We use our spinnaker pole to pole out our jib all the time. We don't have a separate whisker pole, and our biggest genoa has an LP of only 135% of "J."
How long of a pole you want will depend on what size sail you are trying to pole out. A spinnaker pole is usually limited to the "J" dimension of your sailplan, which generally isn't long enough to give you good shape poling out a 150% genoa, but works OK with a 135% genoa. Poling out the big genoa is where the adjustable-length whisker poles typically have an advantage (although if you're planning to do any racing, check the restrictions that come with your handicap rating).
Our new spinnaker pole is carbon fiber with composite ends and spectra bridles, so it is very light. I'm not sure how an adjustable-length whisker pole could be any lighter... (Our old aluminum spinnaker pole was a monster, though).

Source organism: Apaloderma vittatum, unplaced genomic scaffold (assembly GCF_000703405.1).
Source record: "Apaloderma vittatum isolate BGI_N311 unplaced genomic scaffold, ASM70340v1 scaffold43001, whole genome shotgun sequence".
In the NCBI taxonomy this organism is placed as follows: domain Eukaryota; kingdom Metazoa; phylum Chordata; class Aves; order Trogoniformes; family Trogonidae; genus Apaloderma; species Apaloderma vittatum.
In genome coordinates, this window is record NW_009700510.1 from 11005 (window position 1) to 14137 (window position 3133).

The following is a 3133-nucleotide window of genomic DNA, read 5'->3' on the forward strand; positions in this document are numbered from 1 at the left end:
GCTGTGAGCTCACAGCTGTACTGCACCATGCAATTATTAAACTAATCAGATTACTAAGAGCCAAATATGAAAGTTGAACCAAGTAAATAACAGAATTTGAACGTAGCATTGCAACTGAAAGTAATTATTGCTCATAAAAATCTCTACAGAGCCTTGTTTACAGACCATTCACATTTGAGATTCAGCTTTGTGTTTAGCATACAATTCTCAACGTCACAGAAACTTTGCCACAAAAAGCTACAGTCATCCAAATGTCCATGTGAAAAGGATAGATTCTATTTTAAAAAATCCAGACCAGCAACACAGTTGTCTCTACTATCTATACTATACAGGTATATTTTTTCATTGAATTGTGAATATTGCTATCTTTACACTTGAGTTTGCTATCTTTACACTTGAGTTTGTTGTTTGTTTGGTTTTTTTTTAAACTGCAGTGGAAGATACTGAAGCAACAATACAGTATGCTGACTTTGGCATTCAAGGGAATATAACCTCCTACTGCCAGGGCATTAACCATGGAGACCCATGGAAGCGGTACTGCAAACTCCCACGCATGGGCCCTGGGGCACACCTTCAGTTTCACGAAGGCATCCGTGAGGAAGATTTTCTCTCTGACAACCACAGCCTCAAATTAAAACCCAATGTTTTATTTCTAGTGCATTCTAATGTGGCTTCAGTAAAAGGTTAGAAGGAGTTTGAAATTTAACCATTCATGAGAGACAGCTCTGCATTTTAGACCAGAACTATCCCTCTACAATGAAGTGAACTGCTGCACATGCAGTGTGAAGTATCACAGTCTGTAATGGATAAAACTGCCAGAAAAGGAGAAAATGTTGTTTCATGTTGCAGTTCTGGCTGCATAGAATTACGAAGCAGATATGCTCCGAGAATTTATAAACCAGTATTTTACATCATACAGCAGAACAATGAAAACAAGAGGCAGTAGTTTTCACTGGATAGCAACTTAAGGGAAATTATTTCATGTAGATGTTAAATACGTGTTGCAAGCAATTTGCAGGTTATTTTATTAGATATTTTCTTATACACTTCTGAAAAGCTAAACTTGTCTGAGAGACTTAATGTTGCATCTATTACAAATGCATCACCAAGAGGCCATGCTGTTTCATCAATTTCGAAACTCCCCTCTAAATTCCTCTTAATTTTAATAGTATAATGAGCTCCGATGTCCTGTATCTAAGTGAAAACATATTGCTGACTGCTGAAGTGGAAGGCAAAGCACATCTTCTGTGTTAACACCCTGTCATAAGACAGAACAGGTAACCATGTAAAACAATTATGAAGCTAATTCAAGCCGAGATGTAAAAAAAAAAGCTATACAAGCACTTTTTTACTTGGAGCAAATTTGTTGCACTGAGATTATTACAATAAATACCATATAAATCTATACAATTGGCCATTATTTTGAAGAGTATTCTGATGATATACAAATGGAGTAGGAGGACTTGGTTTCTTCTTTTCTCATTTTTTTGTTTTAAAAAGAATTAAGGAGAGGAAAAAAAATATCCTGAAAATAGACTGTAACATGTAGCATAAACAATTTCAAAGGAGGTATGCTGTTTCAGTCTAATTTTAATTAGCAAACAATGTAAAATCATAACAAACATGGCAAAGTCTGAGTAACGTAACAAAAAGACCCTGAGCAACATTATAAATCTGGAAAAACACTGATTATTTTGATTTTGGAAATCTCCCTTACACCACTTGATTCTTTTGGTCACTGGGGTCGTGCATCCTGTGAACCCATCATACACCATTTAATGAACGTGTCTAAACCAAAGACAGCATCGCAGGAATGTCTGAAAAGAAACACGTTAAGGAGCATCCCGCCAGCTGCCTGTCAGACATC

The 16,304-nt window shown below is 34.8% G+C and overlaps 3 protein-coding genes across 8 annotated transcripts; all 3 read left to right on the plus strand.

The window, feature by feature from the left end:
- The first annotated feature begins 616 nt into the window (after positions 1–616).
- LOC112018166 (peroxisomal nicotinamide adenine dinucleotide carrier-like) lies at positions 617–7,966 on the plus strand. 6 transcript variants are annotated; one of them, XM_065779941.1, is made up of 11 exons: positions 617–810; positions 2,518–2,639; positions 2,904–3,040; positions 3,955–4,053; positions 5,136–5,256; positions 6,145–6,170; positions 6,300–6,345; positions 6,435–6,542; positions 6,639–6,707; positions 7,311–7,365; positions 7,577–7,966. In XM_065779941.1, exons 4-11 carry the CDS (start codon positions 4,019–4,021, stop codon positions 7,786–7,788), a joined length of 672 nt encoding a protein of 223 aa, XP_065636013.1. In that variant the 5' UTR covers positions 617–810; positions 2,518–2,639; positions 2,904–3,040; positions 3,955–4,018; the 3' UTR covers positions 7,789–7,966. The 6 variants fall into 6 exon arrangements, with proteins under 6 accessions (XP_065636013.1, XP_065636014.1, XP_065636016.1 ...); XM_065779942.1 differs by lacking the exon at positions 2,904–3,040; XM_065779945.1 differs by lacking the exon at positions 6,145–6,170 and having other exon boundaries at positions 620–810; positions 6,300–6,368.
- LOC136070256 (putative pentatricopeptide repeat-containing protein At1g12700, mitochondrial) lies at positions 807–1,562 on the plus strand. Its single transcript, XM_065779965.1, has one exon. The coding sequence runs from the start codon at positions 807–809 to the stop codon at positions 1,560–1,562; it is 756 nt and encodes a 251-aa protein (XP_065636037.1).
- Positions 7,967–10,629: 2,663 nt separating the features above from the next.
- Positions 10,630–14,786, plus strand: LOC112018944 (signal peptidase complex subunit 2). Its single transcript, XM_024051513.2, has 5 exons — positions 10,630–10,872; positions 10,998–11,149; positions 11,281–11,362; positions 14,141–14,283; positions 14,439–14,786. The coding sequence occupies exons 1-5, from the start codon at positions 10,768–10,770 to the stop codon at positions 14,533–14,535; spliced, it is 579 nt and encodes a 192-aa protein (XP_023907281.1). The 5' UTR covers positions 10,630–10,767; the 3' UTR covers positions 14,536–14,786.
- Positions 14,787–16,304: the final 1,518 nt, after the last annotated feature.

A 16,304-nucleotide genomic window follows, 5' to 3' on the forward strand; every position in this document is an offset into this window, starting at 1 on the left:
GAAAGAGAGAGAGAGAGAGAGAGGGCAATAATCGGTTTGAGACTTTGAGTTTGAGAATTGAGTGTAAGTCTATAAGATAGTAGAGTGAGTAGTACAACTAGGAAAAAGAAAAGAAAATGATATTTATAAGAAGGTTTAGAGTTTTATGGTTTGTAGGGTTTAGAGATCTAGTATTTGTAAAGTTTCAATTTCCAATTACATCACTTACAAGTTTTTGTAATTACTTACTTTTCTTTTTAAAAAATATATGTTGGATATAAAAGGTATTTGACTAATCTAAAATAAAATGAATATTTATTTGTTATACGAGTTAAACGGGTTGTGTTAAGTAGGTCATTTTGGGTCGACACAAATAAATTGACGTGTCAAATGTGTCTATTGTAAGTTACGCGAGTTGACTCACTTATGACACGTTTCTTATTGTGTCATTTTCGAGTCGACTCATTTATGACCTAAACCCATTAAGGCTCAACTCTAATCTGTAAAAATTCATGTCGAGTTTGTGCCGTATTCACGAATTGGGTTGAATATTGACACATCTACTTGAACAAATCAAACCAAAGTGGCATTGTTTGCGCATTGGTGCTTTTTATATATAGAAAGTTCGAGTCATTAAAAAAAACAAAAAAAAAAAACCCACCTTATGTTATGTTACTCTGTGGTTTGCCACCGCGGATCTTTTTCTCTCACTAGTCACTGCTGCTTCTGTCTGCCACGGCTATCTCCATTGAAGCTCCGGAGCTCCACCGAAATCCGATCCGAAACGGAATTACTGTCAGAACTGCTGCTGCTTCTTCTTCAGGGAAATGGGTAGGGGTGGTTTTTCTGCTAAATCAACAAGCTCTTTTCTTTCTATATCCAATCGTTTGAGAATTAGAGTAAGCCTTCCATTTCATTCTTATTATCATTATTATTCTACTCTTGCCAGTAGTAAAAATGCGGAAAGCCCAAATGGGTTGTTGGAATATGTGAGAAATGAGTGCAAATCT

This is a 150% genny and the photo is in light conditions. Later that day, the wind picked up to 20-25kn. I use this genny instead of a drifter/assymetrical when I am expecting the breeze to pick up and I can reduce sail area by furling with ease as the conditions change.
I often use a snap shackle ( a huge one) in order to be able to release the spin pole whilst under a moderate amount of pressure if this is what is needed. Other times in heavier conditions, I use a third sheet.=> the real meaning of the saying "3 sheets to the wind".
I also have a smaller pole (about 3.3m) with a double purchase block. This is used for the inner jib (wing and wing style) or to raise the dinghy or anything heavy onto the deck .
You can use a spinnaker pole, but it won't hold the sail out as far as a whisker pole. You can sail wing and wing without a pole, if there's enough wind. In light air, the sail will collapse without a pole, or with a pole that's too short. I have found that it's much more difficult to sail wung out without a pole with a boat that is fractional rigged. It can be done, but it's a struggle.